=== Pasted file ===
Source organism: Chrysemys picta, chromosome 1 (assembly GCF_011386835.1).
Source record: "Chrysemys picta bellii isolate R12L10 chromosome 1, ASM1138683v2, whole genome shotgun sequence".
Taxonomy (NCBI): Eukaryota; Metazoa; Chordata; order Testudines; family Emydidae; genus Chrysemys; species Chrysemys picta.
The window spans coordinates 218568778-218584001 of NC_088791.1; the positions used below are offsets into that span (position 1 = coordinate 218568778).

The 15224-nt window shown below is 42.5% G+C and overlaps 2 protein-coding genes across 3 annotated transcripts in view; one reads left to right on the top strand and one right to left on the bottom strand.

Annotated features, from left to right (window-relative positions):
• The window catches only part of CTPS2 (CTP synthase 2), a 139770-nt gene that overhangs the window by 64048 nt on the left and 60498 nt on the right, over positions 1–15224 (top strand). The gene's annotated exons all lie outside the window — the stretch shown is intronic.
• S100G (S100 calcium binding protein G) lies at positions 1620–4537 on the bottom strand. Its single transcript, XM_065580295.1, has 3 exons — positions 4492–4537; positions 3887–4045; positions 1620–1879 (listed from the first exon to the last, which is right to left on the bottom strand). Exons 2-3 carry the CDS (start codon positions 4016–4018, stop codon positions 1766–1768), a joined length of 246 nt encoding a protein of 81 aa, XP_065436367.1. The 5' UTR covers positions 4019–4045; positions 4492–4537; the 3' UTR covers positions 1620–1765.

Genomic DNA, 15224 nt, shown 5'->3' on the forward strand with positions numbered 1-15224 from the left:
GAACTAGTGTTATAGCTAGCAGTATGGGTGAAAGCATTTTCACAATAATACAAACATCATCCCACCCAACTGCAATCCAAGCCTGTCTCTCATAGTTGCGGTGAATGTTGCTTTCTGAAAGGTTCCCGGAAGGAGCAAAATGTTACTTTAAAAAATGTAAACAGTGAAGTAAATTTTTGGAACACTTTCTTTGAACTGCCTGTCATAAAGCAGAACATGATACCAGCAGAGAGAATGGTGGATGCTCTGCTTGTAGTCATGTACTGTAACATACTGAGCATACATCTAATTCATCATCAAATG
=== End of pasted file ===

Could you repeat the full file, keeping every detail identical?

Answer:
Source organism: Chrysemys picta, chromosome 1 (assembly GCF_011386835.1).
Source record: "Chrysemys picta bellii isolate R12L10 chromosome 1, ASM1138683v2, whole genome shotgun sequence".
Taxonomy (NCBI): Eukaryota; Metazoa; Chordata; order Testudines; family Emydidae; genus Chrysemys; species Chrysemys picta.
The window spans coordinates 218568778-218584001 of NC_088791.1; the positions used below are offsets into that span (position 1 = coordinate 218568778).

The 15224-nt window shown below is 42.5% G+C and overlaps 2 protein-coding genes across 3 annotated transcripts in view; one reads left to right on the top strand and one right to left on the bottom strand.

Annotated features, from left to right (window-relative positions):
• The window catches only part of CTPS2 (CTP synthase 2), a 139770-nt gene that overhangs the window by 64048 nt on the left and 60498 nt on the right, over positions 1–15224 (top strand). The gene's annotated exons all lie outside the window — the stretch shown is intronic.
• S100G (S100 calcium binding protein G) lies at positions 1620–4537 on the bottom strand. Its single transcript, XM_065580295.1, has 3 exons — positions 4492–4537; positions 3887–4045; positions 1620–1879 (listed from the first exon to the last, which is right to left on the bottom strand). Exons 2-3 carry the CDS (start codon positions 4016–4018, stop codon positions 1766–1768), a joined length of 246 nt encoding a protein of 81 aa, XP_065436367.1. The 5' UTR covers positions 4019–4045; positions 4492–4537; the 3' UTR covers positions 1620–1765.

Genomic DNA, 15224 nt, shown 5'->3' on the forward strand with positions numbered 1-15224 from the left:
GAACTAGTGTTATAGCTAGCAGTATGGGTGAAAGCATTTTCACAATAATACAAACATCATCCCACCCAACTGCAATCCAAGCCTGTCTCTCATAGTTGCGGTGAATGTTGCTTTCTGAAAGGTTCCCGGAAGGAGCAAAATGTTACTTTAAAAAATGTAAACAGTGAAGTAAATTTTTGGAACACTTTCTTTGAACTGCCTGTCATAAAGCAGAACATGATACCAGCAGAGAGAATGGTGGATGCTCTGCTTGTAGTCATGTACTGTAACATACTGAGCATACATCTAATTCATCATCAAATG